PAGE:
Expulsion from the Garden of Eden by Thomas Cole (MFA Boston)
I’ve been working for a long time to arrive at the central truth of my existence.
In search of answers I’ve read extensively the works of mystics, saints, sages and great teachers from a variety of religious and spiritual traditions. I’ve read New Age books and talked to psychics and healers. I’ve studied philosophy in an academic context, and theology in a private one.
I’ve read various texts from psychology and psychotherapy, undergone counselling and hypnosis, examined my quest from the point of view of mental illness and personality disorders. I’ve tried Yoga, Qigong, martial arts, reiki, and various forms of meditation and prayer.
And through all this I’ve spent more than eighteen years analysing, questioning, struggling and striving, tying myself in knots and trying to untie them again.
What have I learned?
I’ve learned that the pursuit of some truths is unhelpful.
It eventually became clear to me that my path was different from most other people I know. It took longer still for me to stop apologising for this.
Part of me – both for intellectual reasons and for personal ones – has sought to universalise my conclusions. If, for example, I had the thought that “all wealth comes from God”, I would immediately think of counter-examples: drug-dealers, pimps, exploitative corporations and businesses, where clearly people are making money from the exploitation and harm of others.
Is their wealth “from God”?
Well, even asking the question is departing from my original intent. I want to get to the central truth of my existence, not come up with a universalisable moral theology of economics. The counter-examples my mind produces are not a part of my experience.
To even consider them in this context is to set up obstacles to what is clearly a more faithful and God-centred view: that all wealth comes from God.
In other words, you can always find excuses to shake your faith and trust in God and in love. You can always find reasons to doubt.
So I took from philosophy a parameter that we could call subjectivism, so long as we don’t get distracted by the broader (and decreasingly relevant) context of that term in philosophy.
Subjectivism in the context of my search for truth means that I am not going to accept at face value the things that are not a part of my experience.
Many bad things happen in the world, don’t they? But in my experience, these global events are just news reports. I’m not looking to call God to account for earthquakes and wars on the other side of the world, I’m looking to call Him to account for my own subjective sense of something wrong in my life, and my experience.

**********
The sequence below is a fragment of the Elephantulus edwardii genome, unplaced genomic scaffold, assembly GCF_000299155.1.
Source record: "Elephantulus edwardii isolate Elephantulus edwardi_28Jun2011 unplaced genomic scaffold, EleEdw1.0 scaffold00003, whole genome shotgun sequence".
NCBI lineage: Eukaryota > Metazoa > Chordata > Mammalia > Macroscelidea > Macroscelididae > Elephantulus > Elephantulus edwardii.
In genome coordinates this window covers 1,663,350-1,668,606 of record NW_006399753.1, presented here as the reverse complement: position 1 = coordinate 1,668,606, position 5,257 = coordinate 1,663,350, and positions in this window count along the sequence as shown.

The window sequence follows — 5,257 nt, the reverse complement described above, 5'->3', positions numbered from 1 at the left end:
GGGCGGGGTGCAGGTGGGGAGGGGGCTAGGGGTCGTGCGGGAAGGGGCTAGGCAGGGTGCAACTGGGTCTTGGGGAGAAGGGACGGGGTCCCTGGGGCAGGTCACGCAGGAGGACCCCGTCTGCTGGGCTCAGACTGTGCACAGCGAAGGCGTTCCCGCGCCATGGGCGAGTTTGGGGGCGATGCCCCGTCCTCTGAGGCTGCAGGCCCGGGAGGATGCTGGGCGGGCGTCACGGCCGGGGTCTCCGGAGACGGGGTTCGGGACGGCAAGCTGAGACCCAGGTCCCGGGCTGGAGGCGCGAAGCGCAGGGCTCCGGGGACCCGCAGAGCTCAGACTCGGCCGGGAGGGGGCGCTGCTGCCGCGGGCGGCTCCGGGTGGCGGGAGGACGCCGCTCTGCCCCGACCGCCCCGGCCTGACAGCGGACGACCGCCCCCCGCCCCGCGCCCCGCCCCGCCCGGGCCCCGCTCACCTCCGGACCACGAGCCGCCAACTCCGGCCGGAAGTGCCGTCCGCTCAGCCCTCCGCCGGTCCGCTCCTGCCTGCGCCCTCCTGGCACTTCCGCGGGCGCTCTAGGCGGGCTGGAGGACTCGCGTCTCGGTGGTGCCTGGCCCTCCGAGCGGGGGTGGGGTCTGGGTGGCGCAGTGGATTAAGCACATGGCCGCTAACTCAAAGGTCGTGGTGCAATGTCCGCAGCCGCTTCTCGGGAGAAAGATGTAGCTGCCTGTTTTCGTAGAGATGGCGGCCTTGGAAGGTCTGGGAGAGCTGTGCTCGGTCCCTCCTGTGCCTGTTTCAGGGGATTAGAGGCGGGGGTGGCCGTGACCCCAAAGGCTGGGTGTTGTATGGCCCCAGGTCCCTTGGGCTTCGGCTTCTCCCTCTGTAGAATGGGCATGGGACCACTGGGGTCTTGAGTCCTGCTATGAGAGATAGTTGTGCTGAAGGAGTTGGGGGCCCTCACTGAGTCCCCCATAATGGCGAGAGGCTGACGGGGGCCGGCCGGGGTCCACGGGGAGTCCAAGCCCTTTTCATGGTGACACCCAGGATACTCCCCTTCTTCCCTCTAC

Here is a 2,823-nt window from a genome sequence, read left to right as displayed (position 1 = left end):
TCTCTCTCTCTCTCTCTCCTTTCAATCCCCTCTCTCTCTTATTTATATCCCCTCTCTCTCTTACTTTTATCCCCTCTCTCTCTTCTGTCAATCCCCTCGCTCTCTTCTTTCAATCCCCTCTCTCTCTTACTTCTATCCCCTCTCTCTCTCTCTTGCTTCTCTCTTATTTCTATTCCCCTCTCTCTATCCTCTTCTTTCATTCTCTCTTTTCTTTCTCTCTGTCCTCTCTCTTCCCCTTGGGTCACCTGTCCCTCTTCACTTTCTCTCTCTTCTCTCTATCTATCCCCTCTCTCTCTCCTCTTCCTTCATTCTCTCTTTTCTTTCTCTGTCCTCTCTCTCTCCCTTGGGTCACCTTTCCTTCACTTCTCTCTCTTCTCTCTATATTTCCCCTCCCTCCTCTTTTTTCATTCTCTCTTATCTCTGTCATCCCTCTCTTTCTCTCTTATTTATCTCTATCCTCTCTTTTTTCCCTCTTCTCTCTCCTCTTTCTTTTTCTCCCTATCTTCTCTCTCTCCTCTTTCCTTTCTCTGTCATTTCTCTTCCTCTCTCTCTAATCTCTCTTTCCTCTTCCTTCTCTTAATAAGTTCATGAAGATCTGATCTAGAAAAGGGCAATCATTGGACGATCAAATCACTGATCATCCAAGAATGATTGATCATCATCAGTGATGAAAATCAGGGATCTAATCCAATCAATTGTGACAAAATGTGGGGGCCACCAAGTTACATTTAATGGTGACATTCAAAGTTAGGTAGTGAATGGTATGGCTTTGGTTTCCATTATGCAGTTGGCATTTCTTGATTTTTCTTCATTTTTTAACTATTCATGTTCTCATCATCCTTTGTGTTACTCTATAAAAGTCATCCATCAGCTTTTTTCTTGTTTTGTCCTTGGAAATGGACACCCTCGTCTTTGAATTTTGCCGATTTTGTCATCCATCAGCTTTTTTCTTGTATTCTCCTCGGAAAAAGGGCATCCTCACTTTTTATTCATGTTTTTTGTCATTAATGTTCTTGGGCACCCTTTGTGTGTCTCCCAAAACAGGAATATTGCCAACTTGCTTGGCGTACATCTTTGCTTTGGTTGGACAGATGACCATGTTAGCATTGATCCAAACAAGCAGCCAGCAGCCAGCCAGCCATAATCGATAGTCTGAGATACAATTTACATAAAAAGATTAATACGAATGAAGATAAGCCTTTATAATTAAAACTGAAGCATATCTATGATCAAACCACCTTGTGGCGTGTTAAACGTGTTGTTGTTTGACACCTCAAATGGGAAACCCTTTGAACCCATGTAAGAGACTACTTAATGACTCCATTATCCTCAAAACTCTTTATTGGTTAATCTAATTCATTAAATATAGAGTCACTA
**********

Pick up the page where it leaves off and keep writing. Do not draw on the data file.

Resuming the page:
Charity begins at home, or as John Wyclif apparently put it in the 14th Century: Charite schuld bigyne at hem-self.
What I’m looking for is the truth of my existence, and searching for objections in what I have heard from others’ experiences is an unnecessary constraint on finding answers.
Because there are answers I will find that defy the worldly view, and it would be ridiculous to turn to the world to confirm or repudiate answers I’ve sought from God, when the whole point of these answers is that the world could not provide them!
Nothing is impossible for God.
Over time I’ve become aware that my experience is profoundly shaped by my own beliefs, choices, and emotional states. I might be conscious of real, insurmountable limitations and obstacles in the world, and yet those limitations and obstacles have simply evaporated as my belief in them, or my underlying emotional state, has changed.
Like the previous parameter, this often emerges as a conflict between faith and doubt. Love may point in directions that the world or our own experience say is impossible, implausible, or even undesirable. It helps to remember that the limitations and obstacles presented by the world or our past or current experience are at least shaped by, and sometimes wholly constructed from our beliefs and emotions.
This can be as simple as a depressed or anxious person projecting their own negative thoughts onto others, and anticipating social rejection. Or it can be as profound as admitting that the whole of space and time is known to me only as a series of impressions, and that all existence and all consciousness emanates from, and participates in, the being we call God.
God could repair the world, or end it at any moment. Don’t talk about what is and is not possible based on the limitations of your own experience, when our own existence is barely distinguishable from a dream.
Love makes room for itself.